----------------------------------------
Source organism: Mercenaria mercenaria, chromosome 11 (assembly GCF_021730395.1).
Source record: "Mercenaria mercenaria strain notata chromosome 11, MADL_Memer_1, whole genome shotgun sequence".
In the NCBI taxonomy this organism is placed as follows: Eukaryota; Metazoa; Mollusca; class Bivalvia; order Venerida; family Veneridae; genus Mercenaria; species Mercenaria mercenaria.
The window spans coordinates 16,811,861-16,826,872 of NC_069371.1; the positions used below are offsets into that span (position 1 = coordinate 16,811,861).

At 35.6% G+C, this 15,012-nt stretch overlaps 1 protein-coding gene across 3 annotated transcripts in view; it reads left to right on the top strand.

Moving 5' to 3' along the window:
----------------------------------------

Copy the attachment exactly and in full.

Source organism: Mercenaria mercenaria, chromosome 11 (assembly GCF_021730395.1).
Source record: "Mercenaria mercenaria strain notata chromosome 11, MADL_Memer_1, whole genome shotgun sequence".
In the NCBI taxonomy this organism is placed as follows: Eukaryota; Metazoa; Mollusca; class Bivalvia; order Venerida; family Veneridae; genus Mercenaria; species Mercenaria mercenaria.
The window spans coordinates 16,811,861-16,826,872 of NC_069371.1; the positions used below are offsets into that span (position 1 = coordinate 16,811,861).

At 35.6% G+C, this 15,012-nt stretch overlaps 1 protein-coding gene across 3 annotated transcripts in view; it reads left to right on the top strand.

Moving 5' to 3' along the window: